US-dept-of-laborThe Oklahoma Partnership for Home Care wants to make sure it’s members are informed and prepared for upcoming legal changes!

Department of Labor Finalizes New Overtime Rules for Administrative Staff

In 2014, President Obama signed a Presidential Memorandum directing the Department of Labor (DOL) to change the regulations defining which “white collar” workers are exempt from the Federal Labor Standard Act’s (FLSA’s) minimum wage and overtime (OT) standards. The FLSA’s so-called “white collar exemption” permits employers to not pay OT to certain administrative, executive and professional workers if they earn under the salary threshold amount and if their jobs meet a specified “duties test.” The Home Care Association of America (HCAOA) was one of 270,000 entities that submitted comments to the DOL regarding the proposed rule. Right at Home also voiced their concern about the impact on administrative staff in home care offices during HCAOA’s Congressional Lobby Day.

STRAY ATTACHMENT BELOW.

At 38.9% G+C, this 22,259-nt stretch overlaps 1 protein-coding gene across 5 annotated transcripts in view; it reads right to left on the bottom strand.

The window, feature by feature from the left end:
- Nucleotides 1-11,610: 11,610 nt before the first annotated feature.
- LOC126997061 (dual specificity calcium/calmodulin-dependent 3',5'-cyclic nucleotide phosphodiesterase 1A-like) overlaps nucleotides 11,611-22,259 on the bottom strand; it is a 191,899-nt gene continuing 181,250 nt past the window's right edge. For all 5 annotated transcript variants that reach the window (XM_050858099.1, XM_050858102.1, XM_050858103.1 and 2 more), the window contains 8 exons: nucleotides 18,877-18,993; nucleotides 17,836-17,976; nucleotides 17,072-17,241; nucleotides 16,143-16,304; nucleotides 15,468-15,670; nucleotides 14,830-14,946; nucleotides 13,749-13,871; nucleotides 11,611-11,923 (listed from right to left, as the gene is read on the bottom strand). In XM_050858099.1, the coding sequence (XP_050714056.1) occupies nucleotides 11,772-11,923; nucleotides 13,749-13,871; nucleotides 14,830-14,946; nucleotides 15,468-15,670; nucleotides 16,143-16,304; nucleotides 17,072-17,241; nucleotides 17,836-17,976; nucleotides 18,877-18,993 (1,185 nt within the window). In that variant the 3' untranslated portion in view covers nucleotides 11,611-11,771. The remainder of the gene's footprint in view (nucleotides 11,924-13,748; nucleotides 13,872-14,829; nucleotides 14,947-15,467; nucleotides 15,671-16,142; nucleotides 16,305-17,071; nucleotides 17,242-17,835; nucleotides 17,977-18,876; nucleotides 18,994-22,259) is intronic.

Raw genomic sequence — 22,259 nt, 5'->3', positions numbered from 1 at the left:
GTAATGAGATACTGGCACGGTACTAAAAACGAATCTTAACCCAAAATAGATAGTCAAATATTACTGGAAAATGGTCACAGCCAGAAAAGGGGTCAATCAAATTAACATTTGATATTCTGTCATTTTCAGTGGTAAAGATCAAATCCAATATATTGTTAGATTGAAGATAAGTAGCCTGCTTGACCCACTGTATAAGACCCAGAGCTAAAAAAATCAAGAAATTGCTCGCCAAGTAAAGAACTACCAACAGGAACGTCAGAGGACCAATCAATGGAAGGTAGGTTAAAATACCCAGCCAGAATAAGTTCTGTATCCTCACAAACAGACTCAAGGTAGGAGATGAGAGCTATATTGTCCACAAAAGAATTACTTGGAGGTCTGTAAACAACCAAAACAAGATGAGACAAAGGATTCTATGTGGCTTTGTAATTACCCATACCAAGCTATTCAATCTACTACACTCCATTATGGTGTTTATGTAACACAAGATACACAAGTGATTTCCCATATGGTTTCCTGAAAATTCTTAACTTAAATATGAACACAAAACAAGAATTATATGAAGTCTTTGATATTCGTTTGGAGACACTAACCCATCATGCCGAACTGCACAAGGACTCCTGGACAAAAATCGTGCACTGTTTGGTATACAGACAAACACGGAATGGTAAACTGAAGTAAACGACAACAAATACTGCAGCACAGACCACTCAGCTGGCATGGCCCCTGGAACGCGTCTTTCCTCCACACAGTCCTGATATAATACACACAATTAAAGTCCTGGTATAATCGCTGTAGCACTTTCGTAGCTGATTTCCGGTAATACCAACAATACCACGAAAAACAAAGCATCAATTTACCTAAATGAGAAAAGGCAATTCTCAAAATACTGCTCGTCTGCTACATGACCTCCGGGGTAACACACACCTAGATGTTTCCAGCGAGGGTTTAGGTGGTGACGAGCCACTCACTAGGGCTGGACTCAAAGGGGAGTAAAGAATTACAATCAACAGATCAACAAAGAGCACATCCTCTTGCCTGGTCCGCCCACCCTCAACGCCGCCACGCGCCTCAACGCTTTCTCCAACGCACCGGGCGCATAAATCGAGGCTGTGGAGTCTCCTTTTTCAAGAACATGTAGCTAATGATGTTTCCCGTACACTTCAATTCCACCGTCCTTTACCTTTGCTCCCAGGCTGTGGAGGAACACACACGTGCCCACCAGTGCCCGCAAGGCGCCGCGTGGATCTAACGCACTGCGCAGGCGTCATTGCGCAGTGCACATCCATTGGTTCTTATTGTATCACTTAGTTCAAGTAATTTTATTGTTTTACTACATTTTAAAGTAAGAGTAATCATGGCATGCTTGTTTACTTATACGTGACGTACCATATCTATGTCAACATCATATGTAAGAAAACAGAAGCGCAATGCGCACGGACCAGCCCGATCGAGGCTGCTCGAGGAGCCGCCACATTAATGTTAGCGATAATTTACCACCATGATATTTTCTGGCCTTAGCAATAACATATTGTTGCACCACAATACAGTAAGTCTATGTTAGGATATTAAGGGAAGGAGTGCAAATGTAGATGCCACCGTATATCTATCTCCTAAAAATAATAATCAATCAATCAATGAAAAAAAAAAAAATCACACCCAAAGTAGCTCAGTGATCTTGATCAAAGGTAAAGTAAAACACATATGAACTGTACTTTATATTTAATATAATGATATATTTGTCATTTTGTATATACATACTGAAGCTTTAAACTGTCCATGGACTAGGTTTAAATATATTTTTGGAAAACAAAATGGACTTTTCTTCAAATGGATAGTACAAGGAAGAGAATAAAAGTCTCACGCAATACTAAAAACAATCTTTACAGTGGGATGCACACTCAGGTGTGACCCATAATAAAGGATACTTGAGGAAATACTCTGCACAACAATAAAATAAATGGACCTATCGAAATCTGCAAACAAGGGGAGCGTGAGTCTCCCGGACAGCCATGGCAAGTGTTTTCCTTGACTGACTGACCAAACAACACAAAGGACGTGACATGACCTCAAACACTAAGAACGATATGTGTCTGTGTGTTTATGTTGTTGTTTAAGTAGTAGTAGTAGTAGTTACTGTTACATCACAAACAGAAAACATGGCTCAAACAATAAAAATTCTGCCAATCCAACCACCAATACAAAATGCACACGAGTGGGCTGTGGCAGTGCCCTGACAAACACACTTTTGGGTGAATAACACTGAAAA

On May 18, 2016, President Obama and DOL Secretary Perez announced the publication of the DOL’s final rule which expands minimum wage and OT pay and record keeping requirements to include certain executive, administrative and professional employees if their annual salary is less than $47,476 ($913/week). This more than doubles the current $23,660/year ($455/week) salary threshold level. The final rule does not change the duties test.

Specifically, the new rule:

  • Sets the salary threshold for the exemption from OT at the 40th percentile of weekly earnings of full-time salaried workers in the lowest-wage Census Region (currently the South). It is currently$913/week ($47,476/year).
  • Provides that the salary threshold will be automatically adjusted every three years so the dollar amount reflects the 40th percentile of the lowest-wage Census Region. This inflation adjustment will begin in 2020.
  • Allows employers to use non-discretionary bonus and incentive payments (including commissions) to satisfy up to 10 percent of the new salary threshold.
  • Establishes a separate salary threshold for highly compensated employees at the 90th percentile of full-time workers nationally. The 90th percentile currently is $134,004.

If you aren’t prepared, then you need to make the determinations regarding what is best for your company and your staff.  You may need to consult your account or legal counsel.  Failure to abide by these rulings could result huge financial penalties and back wages!  You can be prepared!